SF Real Estate Blog Readers Ask about OMI's

I recently had a client and blog reader ask about doing an Owner Move In on a single family home in San Francisco. 

Typically owner move-ins are allowed, unless the tenant has protected status based on age, disability or is terminally ill.  However, in a single family home or rented condo unit in San Francisco, the tenants lose any protected status that they have.  Here’s the answer to the issue below:

First, a disclaimer.  Please do not take the following as concrete fact.  We live in SF and we ALL know that things are quirky here so do not assume the following will always be true add correct.  ALWAYS check the status of the rent code and ALWAYS consult an attorney for clarification.  The following is not meant to be legal advice about any landlord/tenant/eviction issues in San Francisco and is NOT meant as legal advice!!! 

 That being said – here’s the section of the rent code that applies:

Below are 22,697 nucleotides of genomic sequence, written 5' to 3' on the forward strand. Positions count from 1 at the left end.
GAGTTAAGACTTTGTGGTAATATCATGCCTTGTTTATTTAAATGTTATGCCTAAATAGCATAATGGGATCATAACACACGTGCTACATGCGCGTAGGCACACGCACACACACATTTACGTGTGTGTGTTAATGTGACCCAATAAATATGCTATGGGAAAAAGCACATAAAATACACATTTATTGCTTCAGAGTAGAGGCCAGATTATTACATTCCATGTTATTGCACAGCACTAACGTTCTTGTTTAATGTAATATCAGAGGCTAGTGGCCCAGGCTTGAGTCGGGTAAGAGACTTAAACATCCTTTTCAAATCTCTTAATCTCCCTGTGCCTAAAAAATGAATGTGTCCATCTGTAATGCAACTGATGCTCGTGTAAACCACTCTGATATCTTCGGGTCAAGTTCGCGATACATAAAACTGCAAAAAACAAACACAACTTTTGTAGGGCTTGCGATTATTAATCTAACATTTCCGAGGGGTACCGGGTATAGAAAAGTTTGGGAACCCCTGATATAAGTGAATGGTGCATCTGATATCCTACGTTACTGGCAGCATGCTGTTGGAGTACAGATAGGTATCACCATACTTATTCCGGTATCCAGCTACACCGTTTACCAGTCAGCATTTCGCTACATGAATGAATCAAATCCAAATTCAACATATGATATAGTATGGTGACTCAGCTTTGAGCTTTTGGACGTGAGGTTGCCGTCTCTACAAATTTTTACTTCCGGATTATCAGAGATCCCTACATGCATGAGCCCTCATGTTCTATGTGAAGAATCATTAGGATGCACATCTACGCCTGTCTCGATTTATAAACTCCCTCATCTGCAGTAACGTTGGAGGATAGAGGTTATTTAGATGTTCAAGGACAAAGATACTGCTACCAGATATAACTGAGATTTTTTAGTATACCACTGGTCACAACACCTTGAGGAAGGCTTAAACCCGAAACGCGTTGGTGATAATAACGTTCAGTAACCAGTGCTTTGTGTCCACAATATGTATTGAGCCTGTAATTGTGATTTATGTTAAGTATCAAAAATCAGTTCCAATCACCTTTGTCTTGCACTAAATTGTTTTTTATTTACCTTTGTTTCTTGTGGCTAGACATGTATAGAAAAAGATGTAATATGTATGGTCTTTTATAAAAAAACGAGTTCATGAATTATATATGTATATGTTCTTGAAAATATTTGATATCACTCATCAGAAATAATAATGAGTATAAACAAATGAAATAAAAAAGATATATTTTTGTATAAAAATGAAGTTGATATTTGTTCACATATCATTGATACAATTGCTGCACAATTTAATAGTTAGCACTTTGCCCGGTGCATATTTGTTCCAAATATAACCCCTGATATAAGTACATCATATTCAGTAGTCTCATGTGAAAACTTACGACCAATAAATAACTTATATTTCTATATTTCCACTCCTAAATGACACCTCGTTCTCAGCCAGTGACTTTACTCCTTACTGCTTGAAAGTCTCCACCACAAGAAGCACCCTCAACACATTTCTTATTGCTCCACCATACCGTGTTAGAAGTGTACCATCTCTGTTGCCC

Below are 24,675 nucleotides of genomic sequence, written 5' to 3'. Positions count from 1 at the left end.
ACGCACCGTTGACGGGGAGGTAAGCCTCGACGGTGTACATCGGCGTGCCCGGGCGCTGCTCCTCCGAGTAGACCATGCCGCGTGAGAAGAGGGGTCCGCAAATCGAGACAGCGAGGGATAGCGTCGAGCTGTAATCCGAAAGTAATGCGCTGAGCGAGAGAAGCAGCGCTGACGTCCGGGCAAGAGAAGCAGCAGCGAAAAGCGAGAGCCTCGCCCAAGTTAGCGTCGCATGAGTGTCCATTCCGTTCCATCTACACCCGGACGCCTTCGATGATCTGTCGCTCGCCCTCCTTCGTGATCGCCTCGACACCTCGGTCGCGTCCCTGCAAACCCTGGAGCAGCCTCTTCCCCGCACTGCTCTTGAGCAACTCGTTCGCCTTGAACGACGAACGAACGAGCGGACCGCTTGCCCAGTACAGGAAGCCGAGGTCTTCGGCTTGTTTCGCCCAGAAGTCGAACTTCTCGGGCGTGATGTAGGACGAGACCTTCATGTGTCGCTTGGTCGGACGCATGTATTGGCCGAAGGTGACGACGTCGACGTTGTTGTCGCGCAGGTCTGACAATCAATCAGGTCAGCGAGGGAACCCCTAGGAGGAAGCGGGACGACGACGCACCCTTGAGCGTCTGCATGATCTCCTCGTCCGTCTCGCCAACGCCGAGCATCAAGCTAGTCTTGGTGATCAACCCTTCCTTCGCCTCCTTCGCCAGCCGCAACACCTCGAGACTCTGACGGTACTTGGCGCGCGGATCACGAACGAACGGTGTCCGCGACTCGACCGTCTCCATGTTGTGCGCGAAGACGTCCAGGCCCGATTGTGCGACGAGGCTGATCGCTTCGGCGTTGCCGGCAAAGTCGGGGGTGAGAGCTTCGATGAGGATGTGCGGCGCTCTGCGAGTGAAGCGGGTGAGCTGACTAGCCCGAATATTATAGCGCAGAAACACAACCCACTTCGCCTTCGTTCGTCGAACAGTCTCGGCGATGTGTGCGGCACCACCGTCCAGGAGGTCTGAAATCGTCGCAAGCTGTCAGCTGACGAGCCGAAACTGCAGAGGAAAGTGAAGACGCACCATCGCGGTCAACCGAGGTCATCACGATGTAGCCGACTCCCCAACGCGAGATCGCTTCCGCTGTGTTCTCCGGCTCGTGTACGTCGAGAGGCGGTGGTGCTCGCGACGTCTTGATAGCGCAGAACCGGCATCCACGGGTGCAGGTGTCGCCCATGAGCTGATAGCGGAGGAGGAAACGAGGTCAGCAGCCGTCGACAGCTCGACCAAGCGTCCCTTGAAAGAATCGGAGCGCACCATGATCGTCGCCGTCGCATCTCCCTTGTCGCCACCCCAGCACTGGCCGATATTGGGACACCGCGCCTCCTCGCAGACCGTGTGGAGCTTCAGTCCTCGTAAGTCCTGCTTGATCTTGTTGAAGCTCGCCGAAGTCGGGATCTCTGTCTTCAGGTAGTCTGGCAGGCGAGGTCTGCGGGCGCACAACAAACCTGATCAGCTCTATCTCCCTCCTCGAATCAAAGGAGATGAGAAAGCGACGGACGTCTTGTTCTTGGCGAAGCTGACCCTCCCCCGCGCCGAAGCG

Section 37.9(i)(2) of the Rent Ordinance states: “(2) The foregoing provisions of Sections 37.9(i)(1)(A) and (B) shall not apply where there is only one rental unit owned by the landlord in the building, or where each of the rental units owned by the landlord in the same building where the landlord resides (except the unit actually occupied by the landlord) is occupied by a tenant otherwise protected from eviction by Sections 37.9(i)(1)(A) and (B) and where the landlord’s qualified relative who will move into the unit pursuant to Section 37.9(a)(8) is 60 years of age or older.”

In a nutshell – if the SF building is indeed a TRUE Single Family Residence (ie. NO illegal units, NO in-law units, etc), then there is indeed NO such thing as a protected tenant there.  It appears that if a person owns JUST ONE condominium in a San Francisco building, the same exemption to protected status applies.  It also appears that if the landlord owns more than one unit and ALL are occupied by tenants that would be protected in most cases, but the landlord wants to move in a relative that is over the age of 60, the landlord can do so.

How does this affect you?

Well, it depends on whether you’re a landlord, a tenant or a prospective buyer.  If you need advice about your particular situation, contact me – I can point you in the right direction to get you the information that you really need.

Luba